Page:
Friend Georgina Priddey raised the alarm after seeing Miss Cawkwell’s boots and jeans in the field.
She said: “My first instinct was that she was deceased because I have come across dead bodies in my work. Of course I went over to check just in case.
“I’ve seen the horse before but they’d only had him around four weeks before this happened.
“The horse wasn’t old enough to be ridden, he was handled but not ridden.”
Miss Cawkwell’s partner Andrew Hackett suggested to the inquest that the injuries she sustained could have been caused by a fall from a horse four weeks previously, but Dr Shaktawat dismissed this claim, stating he had never come acrossanyone living such a normal life for such a period after with such serious injuries.
Mr Hackett said his family had owned the stables for the last 15 years but refused to answer when the coroner asked him whether the premises was a commercial outfit or a family stables.
He did however maintain that his partner was not an employee and that they had looked after horses together for “a long time”.
Mr Hackett said: “Myself and Sam had a lot of experience of horses, I have been riding them since I was eight and she had too from a very young age.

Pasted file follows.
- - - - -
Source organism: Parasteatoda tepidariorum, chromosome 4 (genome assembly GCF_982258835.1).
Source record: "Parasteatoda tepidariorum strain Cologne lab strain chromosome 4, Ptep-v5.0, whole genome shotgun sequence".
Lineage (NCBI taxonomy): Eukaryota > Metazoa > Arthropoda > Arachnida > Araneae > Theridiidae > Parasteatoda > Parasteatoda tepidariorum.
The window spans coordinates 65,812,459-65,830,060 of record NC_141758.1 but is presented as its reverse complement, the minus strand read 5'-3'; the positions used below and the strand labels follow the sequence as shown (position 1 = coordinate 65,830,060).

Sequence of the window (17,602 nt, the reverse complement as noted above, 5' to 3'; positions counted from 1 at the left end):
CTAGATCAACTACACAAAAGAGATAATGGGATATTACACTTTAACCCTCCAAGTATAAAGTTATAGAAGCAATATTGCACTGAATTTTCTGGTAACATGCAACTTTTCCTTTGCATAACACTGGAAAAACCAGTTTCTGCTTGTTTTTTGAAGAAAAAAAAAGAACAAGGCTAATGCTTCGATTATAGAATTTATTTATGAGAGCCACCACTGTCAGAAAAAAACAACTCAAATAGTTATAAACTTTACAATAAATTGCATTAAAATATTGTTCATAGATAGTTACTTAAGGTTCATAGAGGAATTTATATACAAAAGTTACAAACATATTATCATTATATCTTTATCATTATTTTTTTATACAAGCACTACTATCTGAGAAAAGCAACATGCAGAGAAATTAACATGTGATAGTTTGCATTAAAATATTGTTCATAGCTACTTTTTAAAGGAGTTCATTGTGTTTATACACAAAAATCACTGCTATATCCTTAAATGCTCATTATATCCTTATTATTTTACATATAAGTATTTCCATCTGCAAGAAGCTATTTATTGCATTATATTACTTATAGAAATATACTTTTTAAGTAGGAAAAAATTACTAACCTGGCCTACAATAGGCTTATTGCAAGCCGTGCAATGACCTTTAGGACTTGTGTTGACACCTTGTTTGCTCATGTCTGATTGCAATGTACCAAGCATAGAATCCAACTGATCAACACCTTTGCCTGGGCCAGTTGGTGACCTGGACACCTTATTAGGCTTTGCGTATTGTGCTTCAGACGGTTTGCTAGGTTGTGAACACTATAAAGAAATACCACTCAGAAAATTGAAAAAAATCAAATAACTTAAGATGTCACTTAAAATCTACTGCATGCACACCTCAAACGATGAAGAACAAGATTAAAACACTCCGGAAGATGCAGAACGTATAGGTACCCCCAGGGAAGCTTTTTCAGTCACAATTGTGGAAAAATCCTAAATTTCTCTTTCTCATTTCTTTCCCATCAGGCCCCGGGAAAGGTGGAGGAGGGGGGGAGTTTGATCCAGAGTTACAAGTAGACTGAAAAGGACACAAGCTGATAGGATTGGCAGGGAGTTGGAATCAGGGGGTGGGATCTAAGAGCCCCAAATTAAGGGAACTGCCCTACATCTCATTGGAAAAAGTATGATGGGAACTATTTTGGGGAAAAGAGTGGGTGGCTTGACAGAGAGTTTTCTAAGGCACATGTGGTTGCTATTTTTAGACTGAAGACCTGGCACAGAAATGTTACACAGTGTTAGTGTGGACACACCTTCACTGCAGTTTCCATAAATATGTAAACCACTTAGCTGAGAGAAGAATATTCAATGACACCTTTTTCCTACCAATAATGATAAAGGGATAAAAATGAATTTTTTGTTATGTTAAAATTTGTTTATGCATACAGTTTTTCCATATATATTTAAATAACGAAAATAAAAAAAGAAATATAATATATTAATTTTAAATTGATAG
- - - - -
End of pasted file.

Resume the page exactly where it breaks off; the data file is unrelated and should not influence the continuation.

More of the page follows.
“We have been looking after them for the last ten years. She was very competent.
“The last time she fell was from Fabio. She was quite shaken up by it.
“It can happen to anyone. If you ride horses, you’re going to suffer some falls.”
When asked by the coroner why Miss Cawkwell may have gone into the field alone with Gonzo, Mr Hackett replied: “The only thing I can think is she was going in to get the dog or she was checking on the water troughs to make sure there was
Det Insp Lee Wilso,n from Blackpool Police, told the inquest how when officers arrived at the scene, the horse was behaving aggressively.
He said: “The horse was anxious and skittish and so the decision was taken that the police officers would not enter the field.
“A paramedic was chased out of the field. Because Samantha had been next to the fence, one of the paramedics hurdled the fence and knocked off one of the top bars.
“In my view Miss Cawkwell had been turned on by the horse which was described as being a recent acquisition.”